Praise for creating a marketplace for bands and promoters to connect. They charged a fee to have an EPK in order to access the opportunities. Nothing wrong with that. Lots of companies charge for access to their marketplace (eBay, Craigs list for job postings, Linked in to send an ‘in-mail’ to someone you want to talk to). It costs money to create and maintain a marketplace.
    Where they deserve criticism is on the part of the business model where they take 50% of the ad-hoc submission fees paid by the artist for any given opportunity. By doing so, Sonicbids was incentivized to INCREASE the ad-hoc submission fees charged to the artist for any given opportunity.
    By aligning their financial success with charging higher submission fees, SonicBids was not able to credibly position themselves as aligned with the Artists. Instead, Artists rightly felt as those Sonicbids was working against them instead of for them, creating a ‘my loss is your gain’ situation from which they apparently couldn’t recover.

  13. Suzanne Lainson
    Suzanne Lainson

    In a nutshell, my impression was that Sonicbids didn’t change which bands would get which gigs. What it did was generate money for the company and the promoters. But the bands that got gigs were going to get those gigs anyway the old fashion way: either contacting the bookers themselves or having someone else contact the bookers. It’s always been about talent, who you know, and your promotional skills.

    The Sonicbids success stories were going to be success stories without Sonicbids.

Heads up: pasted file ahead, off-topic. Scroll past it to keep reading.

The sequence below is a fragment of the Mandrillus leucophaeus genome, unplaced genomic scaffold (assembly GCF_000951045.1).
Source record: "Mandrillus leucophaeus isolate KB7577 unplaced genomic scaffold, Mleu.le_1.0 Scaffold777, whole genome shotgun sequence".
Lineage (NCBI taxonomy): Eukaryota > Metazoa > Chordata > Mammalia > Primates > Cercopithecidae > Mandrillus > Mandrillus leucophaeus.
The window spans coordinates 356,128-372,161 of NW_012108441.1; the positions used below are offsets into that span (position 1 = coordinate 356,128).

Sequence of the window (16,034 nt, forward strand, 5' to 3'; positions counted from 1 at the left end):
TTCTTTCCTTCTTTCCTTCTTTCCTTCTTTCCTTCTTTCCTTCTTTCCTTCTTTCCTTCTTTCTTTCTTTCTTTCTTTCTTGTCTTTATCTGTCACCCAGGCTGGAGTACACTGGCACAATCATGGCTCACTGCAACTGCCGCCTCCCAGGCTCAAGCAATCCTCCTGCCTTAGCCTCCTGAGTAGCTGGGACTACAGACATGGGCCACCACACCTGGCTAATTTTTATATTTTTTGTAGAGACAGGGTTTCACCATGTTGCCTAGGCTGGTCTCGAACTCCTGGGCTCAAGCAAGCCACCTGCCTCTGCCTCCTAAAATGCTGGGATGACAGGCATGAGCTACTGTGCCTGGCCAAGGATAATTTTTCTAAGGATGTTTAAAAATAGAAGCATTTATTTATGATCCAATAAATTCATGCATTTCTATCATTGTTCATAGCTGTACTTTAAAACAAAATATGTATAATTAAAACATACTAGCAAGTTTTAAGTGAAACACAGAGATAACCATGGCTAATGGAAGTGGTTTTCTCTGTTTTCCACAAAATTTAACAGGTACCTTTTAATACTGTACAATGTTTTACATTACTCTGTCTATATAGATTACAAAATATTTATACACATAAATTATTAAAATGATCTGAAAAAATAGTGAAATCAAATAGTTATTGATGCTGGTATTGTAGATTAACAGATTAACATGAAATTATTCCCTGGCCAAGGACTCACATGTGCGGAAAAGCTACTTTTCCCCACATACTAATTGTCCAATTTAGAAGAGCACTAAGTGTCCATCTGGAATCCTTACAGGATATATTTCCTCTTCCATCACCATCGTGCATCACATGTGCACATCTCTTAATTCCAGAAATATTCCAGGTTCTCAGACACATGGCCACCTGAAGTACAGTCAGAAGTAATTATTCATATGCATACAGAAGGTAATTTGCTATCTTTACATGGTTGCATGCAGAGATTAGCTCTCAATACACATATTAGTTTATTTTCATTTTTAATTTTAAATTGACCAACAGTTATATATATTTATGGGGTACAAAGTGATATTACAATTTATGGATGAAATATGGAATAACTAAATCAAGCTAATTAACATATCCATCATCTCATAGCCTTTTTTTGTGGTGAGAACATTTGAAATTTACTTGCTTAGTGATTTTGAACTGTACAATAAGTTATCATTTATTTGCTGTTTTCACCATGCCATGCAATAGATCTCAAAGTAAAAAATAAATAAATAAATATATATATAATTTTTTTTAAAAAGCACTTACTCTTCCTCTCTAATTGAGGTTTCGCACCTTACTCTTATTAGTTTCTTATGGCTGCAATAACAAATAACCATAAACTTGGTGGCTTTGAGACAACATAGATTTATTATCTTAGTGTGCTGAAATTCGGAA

Now, did Sonicbids help the bookers find talent? My impression is that it didn’t make a difference because the bookers continued to use more traditional filters to find bands: recommendations, sponsor requests, bands they already knew, etc.

    Did it make bookers money? Yes, I believe so. I knew event promoters who didn’t charge submission fees before Sonicbids who then started charging fees via Sonicbids. In other words, the system became a money raiser for them. Now, that isn’t necessary wrong, as long as everyone knows that’s what is happening: bands who are paying submission fees are subsidizing bands that get chosen.

  14. Some guy
    Some guy

    I was a manager of three different bands. One low level, two mid level that had regional tours. All of these bands booked multiple gigs from Sonic bids. Including the low level band which was bringing in great revenue doing weddings. It was unbelievable how much Sonicbids has given to these bands. My two cents.

    Thanks Sonicbids!

    • Suzanne Lainson
      Suzanne Lainson

      I was a manager of three different bands. One low level, two mid level that had regional tours. All of these bands booked multiple gigs from Sonic bids. Including the low level band which was bringing in great revenue doing weddings. It was unbelievable how much Sonicbids has given to these bands. My two cents.